White House Finds Solution to Transgender Military Ban: Delay, Then Let Mattis Decide

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Turning to “his generals” is one of Trump’s favorite moves. Photo: Drew Angerer/Getty Images

Last month, President Trump decreed in a series of tweets that transgender people would be banned from serving in the U.S. military:

As it turns out, Trump actually hadn’t consulted with “his generals.” Defense Secretary James Mattis was given only a day’s notice, and was said to be appalled that Trump was announcing military policy on Twitter. Chairman of the Joint Chiefs of Staff General Joseph Dunford told service members there would be “no modifications to the current policy until the president’s direction has been received by the secretary of Defense and the secretary has issued implementation guidelines.”

Now the White House has finally come up with the guidelines to back up Trump’s tweets, according to The Wall Street Journal. They give Mattis a great deal of leeway on how the ban will work, and six months to prepare to implement the new policy.

Officials familiar with the two-and-a-half-page memo said that Mattis will consider a service member’s “deployability” — meaning their ability to serve in a war zone or participate in a months-long mission overseas — as the primary legal means to decide whether they should be forced out of the military.

The memo also says openly transgender people should not be admitted to the military (which is the existing policy), and the Pentagon should stop spending on medical treatment for current transgender service members.

What that means in practice is unclear. A Rand Corp. study commissioned by the Pentagon last year estimated that there are 1,320 to 6,600 openly transgender service members currently serving. However, the study concluded that, each year, only 29 to 129 active service members would seek transition-related treatment that “could disrupt their ability to deploy.”

So would Mattis argue that all transgender service members fail to meet the deployability standard, or would he only kick out the several dozen service members currently receiving medical care for gender dysphoria? And what’s the justification for dismissing a transgender troop, but not the thousands of other service members who can’t currently head into a war zone?

“Transgender people are just as deployable as other service members,” Sue Fulton, the former president of Sparta, an organization for LGBT service members, told the Journal. “Other service members may undergo procedures when they are at home base, just as other service members schedule shoulder surgery or gall bladder surgery.”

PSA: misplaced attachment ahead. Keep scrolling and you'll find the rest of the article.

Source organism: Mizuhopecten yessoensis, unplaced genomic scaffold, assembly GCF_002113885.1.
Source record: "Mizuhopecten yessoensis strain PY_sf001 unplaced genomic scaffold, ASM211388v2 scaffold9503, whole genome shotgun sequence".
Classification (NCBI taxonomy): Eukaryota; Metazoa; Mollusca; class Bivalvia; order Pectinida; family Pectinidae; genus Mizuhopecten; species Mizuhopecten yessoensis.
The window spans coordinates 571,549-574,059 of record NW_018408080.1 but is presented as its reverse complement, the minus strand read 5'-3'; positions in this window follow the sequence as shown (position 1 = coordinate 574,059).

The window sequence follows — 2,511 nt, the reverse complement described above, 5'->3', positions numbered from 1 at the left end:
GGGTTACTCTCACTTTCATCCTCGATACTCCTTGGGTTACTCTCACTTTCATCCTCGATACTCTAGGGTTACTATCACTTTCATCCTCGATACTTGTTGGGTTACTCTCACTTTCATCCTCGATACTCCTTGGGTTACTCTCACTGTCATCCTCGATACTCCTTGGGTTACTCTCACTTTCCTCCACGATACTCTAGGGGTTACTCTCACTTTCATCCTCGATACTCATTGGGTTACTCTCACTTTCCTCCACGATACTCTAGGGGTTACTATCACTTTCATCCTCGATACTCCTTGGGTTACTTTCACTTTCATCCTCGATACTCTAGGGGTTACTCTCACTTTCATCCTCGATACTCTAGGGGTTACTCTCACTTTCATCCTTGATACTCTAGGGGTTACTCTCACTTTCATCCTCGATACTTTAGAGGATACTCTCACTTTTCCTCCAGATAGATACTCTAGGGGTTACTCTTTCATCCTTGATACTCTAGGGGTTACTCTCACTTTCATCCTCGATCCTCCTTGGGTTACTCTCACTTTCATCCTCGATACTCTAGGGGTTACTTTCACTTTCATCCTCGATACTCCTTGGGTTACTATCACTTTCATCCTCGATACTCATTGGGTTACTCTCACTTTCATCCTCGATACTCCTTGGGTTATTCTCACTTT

Mattis appears to have little interest in devoting energy to the battle over transgender service members. The new ban reportedly stems from a fight among House Republicans over Pentagon-funded sex-reassignment operations. That threatened a spending bill that included money for Trump’s southern border wall, so Trump announced transgender troops would be banned completely — though that was far beyond what the lawmakers were pushing for.

The Defense Department spends far more on Viagra than it does on transgender services, and according to the New York Times, Mattis had been lobbying lawmakers to keep the ban on funding transgender treatments out of the bill. In June, Mattis delayed the July 1 deadline to begin admitting transgender recruits, which was set by the Obama administration, saying the Pentagon needed more time to assess the issue.

The Times reported that Mattis has reservations about allowing transgender service members, but like other Pentagon leaders, he seemed to accept that the issue had been resolved:

Mr. Mattis, a retired Marine, has not been a major proponent of allowing transgender people to serve in the military, in part because medical accommodations, including hormone injections, could open the Defense Department to claims from other people not allowed to serve, like Type 1 diabetics, who also need regular injections.


But Mr. Mattis and the Pentagon’s military leadership all seemed to have accepted that transgender people already serving in the military would be allowed to remain. A senior adviser to Mr. Mattis, Sally Donnelly, represented the Palm Center, an organization that advocated on behalf of the L.G.B.T. community in the military during the debate that led up to the Obama administration’s decision to allow transgender people to serve, defense officials said.

Legal experts say banning people from the military because they’re transgender is unconstitutional, and more than 50 senators, including several Republicans, blasted Trump’s decision. The first lawsuit over the transgender ban has already been filed, and many more are expected.

We’ll find out in the next few days if the memo is actually issued, but it looks like a winning strategy for the Trump administration. The president gets to tell his base (and Vice-President Mike Pence) that he banned transgender people from the military while pushing the most difficult decisions onto Mattis. The Defense secretary gets another six months to come up with a workable solution — and by then Trump might have forgotten about the issue, or the courts may have tied his hands again. Meanwhile, the transgender service members risking their lives to defend the country are left in limbo.

White House Solution to Transgender Ban: Let Mattis Decide